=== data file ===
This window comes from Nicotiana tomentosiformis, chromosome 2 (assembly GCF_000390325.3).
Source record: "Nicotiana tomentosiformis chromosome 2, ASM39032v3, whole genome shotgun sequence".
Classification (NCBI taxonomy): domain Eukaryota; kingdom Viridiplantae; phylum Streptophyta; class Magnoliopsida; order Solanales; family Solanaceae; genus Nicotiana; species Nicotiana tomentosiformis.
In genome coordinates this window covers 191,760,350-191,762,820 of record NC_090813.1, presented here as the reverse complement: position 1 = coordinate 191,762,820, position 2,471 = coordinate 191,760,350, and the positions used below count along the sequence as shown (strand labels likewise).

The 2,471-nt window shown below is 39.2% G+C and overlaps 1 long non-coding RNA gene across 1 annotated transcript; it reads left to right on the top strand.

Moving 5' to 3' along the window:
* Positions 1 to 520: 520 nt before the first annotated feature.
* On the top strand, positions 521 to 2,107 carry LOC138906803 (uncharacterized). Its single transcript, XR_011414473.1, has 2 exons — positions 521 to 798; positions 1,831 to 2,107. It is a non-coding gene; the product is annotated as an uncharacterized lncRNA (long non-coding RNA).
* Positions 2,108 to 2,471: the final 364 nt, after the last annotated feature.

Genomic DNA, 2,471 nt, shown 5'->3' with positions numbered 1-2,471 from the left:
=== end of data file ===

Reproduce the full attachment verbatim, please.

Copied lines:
This window comes from Nicotiana tomentosiformis, chromosome 2 (assembly GCF_000390325.3).
Source record: "Nicotiana tomentosiformis chromosome 2, ASM39032v3, whole genome shotgun sequence".
Classification (NCBI taxonomy): domain Eukaryota; kingdom Viridiplantae; phylum Streptophyta; class Magnoliopsida; order Solanales; family Solanaceae; genus Nicotiana; species Nicotiana tomentosiformis.
In genome coordinates this window covers 191,760,350-191,762,820 of record NC_090813.1, presented here as the reverse complement: position 1 = coordinate 191,762,820, position 2,471 = coordinate 191,760,350, and the positions used below count along the sequence as shown (strand labels likewise).

The 2,471-nt window shown below is 39.2% G+C and overlaps 1 long non-coding RNA gene across 1 annotated transcript; it reads left to right on the top strand.

Moving 5' to 3' along the window:
* Positions 1 to 520: 520 nt before the first annotated feature.
* On the top strand, positions 521 to 2,107 carry LOC138906803 (uncharacterized). Its single transcript, XR_011414473.1, has 2 exons — positions 521 to 798; positions 1,831 to 2,107. It is a non-coding gene; the product is annotated as an uncharacterized lncRNA (long non-coding RNA).
* Positions 2,108 to 2,471: the final 364 nt, after the last annotated feature.

Genomic DNA, 2,471 nt, shown 5'->3' with positions numbered 1-2,471 from the left: